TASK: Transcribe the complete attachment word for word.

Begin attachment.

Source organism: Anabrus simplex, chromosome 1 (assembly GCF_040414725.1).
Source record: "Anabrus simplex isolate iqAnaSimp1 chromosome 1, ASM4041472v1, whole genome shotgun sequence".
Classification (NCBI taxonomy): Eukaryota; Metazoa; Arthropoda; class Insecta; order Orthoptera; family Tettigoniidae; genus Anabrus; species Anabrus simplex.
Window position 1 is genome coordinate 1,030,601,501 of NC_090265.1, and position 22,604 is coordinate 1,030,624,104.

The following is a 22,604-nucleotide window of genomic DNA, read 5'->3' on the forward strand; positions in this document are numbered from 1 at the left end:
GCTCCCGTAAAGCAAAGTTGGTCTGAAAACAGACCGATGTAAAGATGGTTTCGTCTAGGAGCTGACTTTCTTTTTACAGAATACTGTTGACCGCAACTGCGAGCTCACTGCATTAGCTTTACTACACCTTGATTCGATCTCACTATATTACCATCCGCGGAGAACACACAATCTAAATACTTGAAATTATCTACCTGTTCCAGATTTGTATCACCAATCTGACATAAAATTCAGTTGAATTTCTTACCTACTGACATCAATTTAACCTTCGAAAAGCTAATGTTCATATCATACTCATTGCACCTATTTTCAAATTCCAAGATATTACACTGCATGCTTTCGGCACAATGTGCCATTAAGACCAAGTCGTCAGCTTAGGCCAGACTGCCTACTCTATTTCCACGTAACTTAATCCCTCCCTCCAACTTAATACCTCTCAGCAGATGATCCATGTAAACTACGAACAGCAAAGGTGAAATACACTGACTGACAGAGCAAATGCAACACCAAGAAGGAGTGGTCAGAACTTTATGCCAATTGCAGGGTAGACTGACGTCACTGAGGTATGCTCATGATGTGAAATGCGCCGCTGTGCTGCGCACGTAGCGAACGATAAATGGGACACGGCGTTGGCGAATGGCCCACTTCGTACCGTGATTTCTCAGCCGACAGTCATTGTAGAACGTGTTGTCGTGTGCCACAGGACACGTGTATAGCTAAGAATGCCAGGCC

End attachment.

Source organism: Anabrus simplex, chromosome 1 (assembly GCF_040414725.1).
Source record: "Anabrus simplex isolate iqAnaSimp1 chromosome 1, ASM4041472v1, whole genome shotgun sequence".
Classification (NCBI taxonomy): Eukaryota; Metazoa; Arthropoda; class Insecta; order Orthoptera; family Tettigoniidae; genus Anabrus; species Anabrus simplex.
Window position 1 is genome coordinate 1,030,601,501 of NC_090265.1, and position 22,604 is coordinate 1,030,624,104.

The following is a 22,604-nucleotide window of genomic DNA, read 5'->3' on the forward strand; positions in this document are numbered from 1 at the left end:
GCTCCCGTAAAGCAAAGTTGGTCTGAAAACAGACCGATGTAAAGATGGTTTCGTCTAGGAGCTGACTTTCTTTTTACAGAATACTGTTGACCGCAACTGCGAGCTCACTGCATTAGCTTTACTACACCTTGATTCGATCTCACTATATTACCATCCGCGGAGAACACACAATCTAAATACTTGAAATTATCTACCTGTTCCAGATTTGTATCACCAATCTGACATAAAATTCAGTTGAATTTCTTACCTACTGACATCAATTTAACCTTCGAAAAGCTAATGTTCATATCATACTCATTGCACCTATTTTCAAATTCCAAGATATTACACTGCATGCTTTCGGCACAATGTGCCATTAAGACCAAGTCGTCAGCTTAGGCCAGACTGCCTACTCTATTTCCACGTAACTTAATCCCTCCCTCCAACTTAATACCTCTCAGCAGATGATCCATGTAAACTACGAACAGCAAAGGTGAAATACACTGACTGACAGAGCAAATGCAACACCAAGAAGGAGTGGTCAGAACTTTATGCCAATTGCAGGGTAGACTGACGTCACTGAGGTATGCTCATGATGTGAAATGCGCCGCTGTGCTGCGCACGTAGCGAACGATAAATGGGACACGGCGTTGGCGAATGGCCCACTTCGTACCGTGATTTCTCAGCCGACAGTCATTGTAGAACGTGTTGTCGTGTGCCACAGGACACGTGTATAGCTAAGAATGCCAGGCC